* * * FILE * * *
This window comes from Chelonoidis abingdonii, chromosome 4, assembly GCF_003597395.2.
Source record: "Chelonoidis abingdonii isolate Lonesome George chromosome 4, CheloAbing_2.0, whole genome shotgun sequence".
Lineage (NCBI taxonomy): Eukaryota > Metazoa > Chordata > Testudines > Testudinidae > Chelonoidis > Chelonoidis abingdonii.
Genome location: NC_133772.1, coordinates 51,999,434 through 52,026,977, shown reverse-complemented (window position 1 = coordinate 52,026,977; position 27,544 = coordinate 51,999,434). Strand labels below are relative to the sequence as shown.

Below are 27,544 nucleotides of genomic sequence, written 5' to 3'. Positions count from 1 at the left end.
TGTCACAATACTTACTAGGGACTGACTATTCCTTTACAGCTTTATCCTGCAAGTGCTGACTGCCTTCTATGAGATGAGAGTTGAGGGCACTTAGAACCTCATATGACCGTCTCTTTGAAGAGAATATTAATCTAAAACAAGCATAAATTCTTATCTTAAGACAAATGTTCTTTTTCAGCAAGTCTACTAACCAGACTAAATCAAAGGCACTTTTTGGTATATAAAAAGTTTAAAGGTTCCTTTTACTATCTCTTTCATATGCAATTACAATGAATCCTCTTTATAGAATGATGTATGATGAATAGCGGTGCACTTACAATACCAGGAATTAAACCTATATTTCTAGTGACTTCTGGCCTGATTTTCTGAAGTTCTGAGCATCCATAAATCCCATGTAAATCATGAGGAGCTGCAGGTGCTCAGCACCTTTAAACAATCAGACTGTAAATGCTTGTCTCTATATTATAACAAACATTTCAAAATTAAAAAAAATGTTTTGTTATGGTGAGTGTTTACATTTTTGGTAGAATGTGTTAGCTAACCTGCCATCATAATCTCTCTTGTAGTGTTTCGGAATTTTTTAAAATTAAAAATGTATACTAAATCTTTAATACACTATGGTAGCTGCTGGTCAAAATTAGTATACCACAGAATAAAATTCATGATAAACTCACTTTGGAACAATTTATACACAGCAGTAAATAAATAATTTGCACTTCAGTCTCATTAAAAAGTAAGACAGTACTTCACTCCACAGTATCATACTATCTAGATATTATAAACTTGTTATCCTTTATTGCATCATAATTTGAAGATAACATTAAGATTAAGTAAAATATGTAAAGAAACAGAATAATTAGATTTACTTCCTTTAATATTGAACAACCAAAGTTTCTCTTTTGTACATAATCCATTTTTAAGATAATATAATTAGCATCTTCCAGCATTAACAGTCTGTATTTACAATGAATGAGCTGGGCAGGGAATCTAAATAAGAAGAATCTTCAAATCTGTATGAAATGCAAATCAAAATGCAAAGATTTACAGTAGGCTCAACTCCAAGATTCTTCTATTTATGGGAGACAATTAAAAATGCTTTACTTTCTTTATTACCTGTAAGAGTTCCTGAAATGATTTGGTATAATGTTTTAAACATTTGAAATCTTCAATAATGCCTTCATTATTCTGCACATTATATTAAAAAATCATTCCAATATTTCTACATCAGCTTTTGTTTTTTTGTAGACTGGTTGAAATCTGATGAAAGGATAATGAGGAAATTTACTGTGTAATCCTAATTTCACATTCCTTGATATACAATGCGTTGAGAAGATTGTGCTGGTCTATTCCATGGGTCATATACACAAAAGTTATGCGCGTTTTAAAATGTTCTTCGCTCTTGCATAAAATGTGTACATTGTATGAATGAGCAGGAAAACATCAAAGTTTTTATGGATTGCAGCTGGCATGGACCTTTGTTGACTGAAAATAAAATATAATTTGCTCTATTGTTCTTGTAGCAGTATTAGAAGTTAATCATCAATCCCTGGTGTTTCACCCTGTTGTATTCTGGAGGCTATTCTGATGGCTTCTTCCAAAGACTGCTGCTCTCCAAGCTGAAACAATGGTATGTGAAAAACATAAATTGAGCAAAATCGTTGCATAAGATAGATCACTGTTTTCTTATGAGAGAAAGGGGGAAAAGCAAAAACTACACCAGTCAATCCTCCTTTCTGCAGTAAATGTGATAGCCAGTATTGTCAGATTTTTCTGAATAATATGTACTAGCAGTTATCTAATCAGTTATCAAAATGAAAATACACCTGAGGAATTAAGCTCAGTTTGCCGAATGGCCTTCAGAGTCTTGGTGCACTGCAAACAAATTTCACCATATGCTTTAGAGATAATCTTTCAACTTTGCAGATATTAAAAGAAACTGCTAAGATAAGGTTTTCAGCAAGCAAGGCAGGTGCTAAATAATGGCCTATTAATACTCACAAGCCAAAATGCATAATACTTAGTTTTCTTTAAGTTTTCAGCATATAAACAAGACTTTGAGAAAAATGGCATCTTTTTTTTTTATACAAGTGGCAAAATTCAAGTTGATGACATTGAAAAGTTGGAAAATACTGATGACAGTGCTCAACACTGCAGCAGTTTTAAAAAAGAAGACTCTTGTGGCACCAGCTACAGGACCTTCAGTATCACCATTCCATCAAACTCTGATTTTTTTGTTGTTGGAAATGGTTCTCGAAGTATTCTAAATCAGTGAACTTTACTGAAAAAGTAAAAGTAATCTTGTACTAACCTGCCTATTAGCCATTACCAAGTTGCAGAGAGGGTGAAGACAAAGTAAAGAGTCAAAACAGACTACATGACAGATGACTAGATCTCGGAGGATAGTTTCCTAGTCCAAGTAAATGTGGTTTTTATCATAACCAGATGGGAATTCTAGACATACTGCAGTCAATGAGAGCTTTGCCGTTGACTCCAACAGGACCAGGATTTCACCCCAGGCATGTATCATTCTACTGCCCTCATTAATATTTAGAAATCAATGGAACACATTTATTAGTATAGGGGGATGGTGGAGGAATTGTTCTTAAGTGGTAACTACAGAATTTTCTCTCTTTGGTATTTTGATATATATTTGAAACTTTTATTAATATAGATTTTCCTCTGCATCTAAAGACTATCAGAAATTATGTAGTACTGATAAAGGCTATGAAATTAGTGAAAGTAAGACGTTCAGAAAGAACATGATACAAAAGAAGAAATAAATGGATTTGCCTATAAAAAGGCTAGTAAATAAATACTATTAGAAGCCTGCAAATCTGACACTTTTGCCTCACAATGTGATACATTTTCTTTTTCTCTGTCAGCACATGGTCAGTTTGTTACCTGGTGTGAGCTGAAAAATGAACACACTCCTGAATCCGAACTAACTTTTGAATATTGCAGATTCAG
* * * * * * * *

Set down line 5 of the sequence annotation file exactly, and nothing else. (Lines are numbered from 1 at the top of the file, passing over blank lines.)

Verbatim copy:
Below are 27,544 nucleotides of genomic sequence, written 5' to 3'. Positions count from 1 at the left end.